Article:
Looking At The “Art” of Choosing

(Editor’s note: This article is from a past issue of Brain World magazine. If you enjoy this article, please consider a print or digital subscription!)


How much control do you have in your life? Have you ever refrained from doing something that you wanted to do because you didn’t have a choice? Do you spend more time than desired in the cereal aisle at the grocery store trying to decide?

In “The Art of Choosing,” Columbia University professor Sheena Iyengar thoroughly analyzes the concept of choice, something that she has been pondering since a very young age. As a Sikh immigrant from India, she was conscious of the different views toward choice while growing up in America. While her family and religion told her what to eat and whom to marry, her American friends lived lives abundant with choices, in comparison.

Choice is associated with freedom, but only after understanding the “art” of choosing can one avoid manipulation from advertising, recognize cultural traps, and master coping with the choices that one must make or has made.

Iyengar presents stories and experiments showing that your own survival can depend on choice. Steven Callahan, captain of the Napoleon Solo, was lost at sea for 76 days. In his case, survival was a choice he made every day, instead of accepting any idea of “fate.”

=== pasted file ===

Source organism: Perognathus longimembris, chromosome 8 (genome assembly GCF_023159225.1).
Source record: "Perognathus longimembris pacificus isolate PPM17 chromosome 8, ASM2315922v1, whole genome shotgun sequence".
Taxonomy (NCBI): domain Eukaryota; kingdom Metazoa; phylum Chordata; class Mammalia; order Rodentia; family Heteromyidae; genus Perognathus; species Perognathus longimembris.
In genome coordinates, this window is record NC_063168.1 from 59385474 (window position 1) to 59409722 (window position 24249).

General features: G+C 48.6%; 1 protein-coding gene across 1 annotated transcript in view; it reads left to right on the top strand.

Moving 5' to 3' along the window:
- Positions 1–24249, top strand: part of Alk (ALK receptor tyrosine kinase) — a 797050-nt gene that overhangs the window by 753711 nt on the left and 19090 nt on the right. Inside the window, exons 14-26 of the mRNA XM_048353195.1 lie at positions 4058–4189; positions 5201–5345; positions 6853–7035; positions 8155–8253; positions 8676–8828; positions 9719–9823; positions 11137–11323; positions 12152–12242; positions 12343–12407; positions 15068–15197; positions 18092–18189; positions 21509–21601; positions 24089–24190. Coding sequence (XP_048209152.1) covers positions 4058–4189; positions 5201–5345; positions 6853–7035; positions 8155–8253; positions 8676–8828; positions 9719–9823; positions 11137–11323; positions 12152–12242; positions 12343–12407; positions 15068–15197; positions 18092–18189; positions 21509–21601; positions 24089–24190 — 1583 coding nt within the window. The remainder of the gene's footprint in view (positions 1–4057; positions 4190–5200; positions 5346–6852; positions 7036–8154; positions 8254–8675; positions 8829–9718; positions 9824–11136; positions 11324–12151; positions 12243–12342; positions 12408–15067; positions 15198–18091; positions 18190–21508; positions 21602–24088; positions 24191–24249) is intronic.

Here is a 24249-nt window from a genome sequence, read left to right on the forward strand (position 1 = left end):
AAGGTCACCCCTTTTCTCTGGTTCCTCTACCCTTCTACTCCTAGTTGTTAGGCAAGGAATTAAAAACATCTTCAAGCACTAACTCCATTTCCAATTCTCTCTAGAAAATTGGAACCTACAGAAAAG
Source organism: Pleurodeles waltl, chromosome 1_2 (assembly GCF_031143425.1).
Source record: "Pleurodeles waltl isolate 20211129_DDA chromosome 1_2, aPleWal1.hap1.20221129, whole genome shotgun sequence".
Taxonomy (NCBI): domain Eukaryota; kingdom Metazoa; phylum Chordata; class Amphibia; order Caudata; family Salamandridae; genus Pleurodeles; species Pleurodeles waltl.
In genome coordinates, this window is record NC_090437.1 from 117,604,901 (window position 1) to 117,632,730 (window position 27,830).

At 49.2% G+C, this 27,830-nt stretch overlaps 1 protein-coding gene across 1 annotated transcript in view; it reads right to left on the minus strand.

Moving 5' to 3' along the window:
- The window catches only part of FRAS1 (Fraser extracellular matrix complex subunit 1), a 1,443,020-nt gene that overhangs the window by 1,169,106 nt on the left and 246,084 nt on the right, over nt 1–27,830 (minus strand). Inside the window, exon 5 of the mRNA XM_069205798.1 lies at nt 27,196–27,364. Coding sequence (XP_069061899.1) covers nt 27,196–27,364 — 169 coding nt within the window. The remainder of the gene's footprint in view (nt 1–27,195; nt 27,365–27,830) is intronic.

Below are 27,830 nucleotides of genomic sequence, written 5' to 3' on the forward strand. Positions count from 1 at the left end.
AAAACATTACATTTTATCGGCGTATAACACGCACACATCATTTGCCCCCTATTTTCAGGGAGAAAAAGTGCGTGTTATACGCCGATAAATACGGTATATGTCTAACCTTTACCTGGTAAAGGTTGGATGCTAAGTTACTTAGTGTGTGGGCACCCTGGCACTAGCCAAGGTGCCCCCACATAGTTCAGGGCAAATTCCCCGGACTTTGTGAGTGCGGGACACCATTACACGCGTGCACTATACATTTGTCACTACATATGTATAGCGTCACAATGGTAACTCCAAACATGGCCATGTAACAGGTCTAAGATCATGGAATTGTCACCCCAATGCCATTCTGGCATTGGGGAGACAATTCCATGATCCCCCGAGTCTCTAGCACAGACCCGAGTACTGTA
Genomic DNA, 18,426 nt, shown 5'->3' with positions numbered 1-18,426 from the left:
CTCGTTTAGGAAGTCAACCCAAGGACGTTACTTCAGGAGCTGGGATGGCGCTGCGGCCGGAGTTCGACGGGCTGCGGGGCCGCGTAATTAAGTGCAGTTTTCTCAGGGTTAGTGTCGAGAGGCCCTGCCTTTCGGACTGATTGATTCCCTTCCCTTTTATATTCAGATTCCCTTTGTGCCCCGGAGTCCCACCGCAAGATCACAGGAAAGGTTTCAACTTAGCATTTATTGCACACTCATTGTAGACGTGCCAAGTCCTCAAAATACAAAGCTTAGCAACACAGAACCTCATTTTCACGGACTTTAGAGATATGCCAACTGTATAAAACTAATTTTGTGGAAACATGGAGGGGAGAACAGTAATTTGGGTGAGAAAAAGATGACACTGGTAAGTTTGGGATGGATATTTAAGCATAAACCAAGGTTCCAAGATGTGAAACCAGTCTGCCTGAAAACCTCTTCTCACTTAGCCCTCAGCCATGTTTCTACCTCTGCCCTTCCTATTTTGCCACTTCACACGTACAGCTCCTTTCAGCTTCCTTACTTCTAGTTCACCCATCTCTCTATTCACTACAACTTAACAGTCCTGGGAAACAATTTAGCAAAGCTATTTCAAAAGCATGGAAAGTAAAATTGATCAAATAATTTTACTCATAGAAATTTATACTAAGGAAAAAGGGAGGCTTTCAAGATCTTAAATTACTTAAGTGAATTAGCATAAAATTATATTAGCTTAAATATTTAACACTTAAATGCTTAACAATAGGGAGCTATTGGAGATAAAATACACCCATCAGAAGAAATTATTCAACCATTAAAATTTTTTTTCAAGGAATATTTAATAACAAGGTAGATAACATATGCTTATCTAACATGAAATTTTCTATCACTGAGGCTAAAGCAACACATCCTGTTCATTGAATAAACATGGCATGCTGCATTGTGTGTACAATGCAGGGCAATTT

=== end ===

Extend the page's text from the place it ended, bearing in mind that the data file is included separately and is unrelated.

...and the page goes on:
Being presented with more choices can actually delay the decision-making process, as shown in Iyengar’s jam experiment, where shoppers purchased more jams when the number of choices was reduced from 24 varieties to six.


Iyengar will leave the reader pondering how they view choice and open a door of reflection to how much control one has over destiny. “It’s when we tell the story of our lives in terms of choice, that it gives meaning to the things we do every day,” Iyengar writes.

(Editor’s note: This article is from a past issue of Brain World magazine. If you enjoy this article, please consider a print or digital subscription!)

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